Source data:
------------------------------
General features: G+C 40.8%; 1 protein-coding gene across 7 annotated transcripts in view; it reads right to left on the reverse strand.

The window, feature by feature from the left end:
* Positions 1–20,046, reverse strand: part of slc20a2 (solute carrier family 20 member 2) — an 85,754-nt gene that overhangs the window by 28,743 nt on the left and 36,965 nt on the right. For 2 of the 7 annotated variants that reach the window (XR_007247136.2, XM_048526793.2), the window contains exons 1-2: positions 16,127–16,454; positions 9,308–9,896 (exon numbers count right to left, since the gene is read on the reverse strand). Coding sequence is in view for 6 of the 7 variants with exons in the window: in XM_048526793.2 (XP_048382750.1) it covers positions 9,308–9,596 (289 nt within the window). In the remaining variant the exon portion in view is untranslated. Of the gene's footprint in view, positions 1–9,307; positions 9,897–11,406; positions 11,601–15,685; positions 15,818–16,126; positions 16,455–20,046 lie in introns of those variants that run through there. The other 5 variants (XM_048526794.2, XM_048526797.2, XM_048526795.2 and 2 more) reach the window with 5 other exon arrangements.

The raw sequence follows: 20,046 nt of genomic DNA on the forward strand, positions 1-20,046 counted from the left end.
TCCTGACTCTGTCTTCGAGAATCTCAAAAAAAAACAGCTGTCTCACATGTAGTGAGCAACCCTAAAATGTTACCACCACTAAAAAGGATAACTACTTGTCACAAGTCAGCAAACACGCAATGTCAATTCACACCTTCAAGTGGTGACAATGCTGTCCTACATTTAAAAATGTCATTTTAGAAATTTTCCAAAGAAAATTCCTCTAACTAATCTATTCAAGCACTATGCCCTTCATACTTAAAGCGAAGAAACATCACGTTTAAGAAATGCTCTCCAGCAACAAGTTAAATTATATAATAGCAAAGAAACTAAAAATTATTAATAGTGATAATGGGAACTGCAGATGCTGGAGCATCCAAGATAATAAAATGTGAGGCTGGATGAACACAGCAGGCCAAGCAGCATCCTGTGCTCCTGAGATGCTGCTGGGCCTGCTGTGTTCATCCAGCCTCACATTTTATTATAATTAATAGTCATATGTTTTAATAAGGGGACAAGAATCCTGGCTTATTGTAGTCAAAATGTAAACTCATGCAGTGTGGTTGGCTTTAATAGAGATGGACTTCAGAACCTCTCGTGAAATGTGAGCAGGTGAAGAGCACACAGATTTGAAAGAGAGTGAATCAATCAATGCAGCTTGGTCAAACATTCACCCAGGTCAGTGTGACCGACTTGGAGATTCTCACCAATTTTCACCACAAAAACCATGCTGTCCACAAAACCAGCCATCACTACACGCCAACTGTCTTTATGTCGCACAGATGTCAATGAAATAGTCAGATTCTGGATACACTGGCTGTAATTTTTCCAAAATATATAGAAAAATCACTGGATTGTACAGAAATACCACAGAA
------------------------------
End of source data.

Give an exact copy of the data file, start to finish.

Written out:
General features: G+C 40.8%; 1 protein-coding gene across 7 annotated transcripts in view; it reads right to left on the reverse strand.

The window, feature by feature from the left end:
* Positions 1–20,046, reverse strand: part of slc20a2 (solute carrier family 20 member 2) — an 85,754-nt gene that overhangs the window by 28,743 nt on the left and 36,965 nt on the right. For 2 of the 7 annotated variants that reach the window (XR_007247136.2, XM_048526793.2), the window contains exons 1-2: positions 16,127–16,454; positions 9,308–9,896 (exon numbers count right to left, since the gene is read on the reverse strand). Coding sequence is in view for 6 of the 7 variants with exons in the window: in XM_048526793.2 (XP_048382750.1) it covers positions 9,308–9,596 (289 nt within the window). In the remaining variant the exon portion in view is untranslated. Of the gene's footprint in view, positions 1–9,307; positions 9,897–11,406; positions 11,601–15,685; positions 15,818–16,126; positions 16,455–20,046 lie in introns of those variants that run through there. The other 5 variants (XM_048526794.2, XM_048526797.2, XM_048526795.2 and 2 more) reach the window with 5 other exon arrangements.

The raw sequence follows: 20,046 nt of genomic DNA on the forward strand, positions 1-20,046 counted from the left end.
TCCTGACTCTGTCTTCGAGAATCTCAAAAAAAAACAGCTGTCTCACATGTAGTGAGCAACCCTAAAATGTTACCACCACTAAAAAGGATAACTACTTGTCACAAGTCAGCAAACACGCAATGTCAATTCACACCTTCAAGTGGTGACAATGCTGTCCTACATTTAAAAATGTCATTTTAGAAATTTTCCAAAGAAAATTCCTCTAACTAATCTATTCAAGCACTATGCCCTTCATACTTAAAGCGAAGAAACATCACGTTTAAGAAATGCTCTCCAGCAACAAGTTAAATTATATAATAGCAAAGAAACTAAAAATTATTAATAGTGATAATGGGAACTGCAGATGCTGGAGCATCCAAGATAATAAAATGTGAGGCTGGATGAACACAGCAGGCCAAGCAGCATCCTGTGCTCCTGAGATGCTGCTGGGCCTGCTGTGTTCATCCAGCCTCACATTTTATTATAATTAATAGTCATATGTTTTAATAAGGGGACAAGAATCCTGGCTTATTGTAGTCAAAATGTAAACTCATGCAGTGTGGTTGGCTTTAATAGAGATGGACTTCAGAACCTCTCGTGAAATGTGAGCAGGTGAAGAGCACACAGATTTGAAAGAGAGTGAATCAATCAATGCAGCTTGGTCAAACATTCACCCAGGTCAGTGTGACCGACTTGGAGATTCTCACCAATTTTCACCACAAAAACCATGCTGTCCACAAAACCAGCCATCACTACACGCCAACTGTCTTTATGTCGCACAGATGTCAATGAAATAGTCAGATTCTGGATACACTGGCTGTAATTTTTCCAAAATATATAGAAAAATCACTGGATTGTACAGAAATACCACAGAA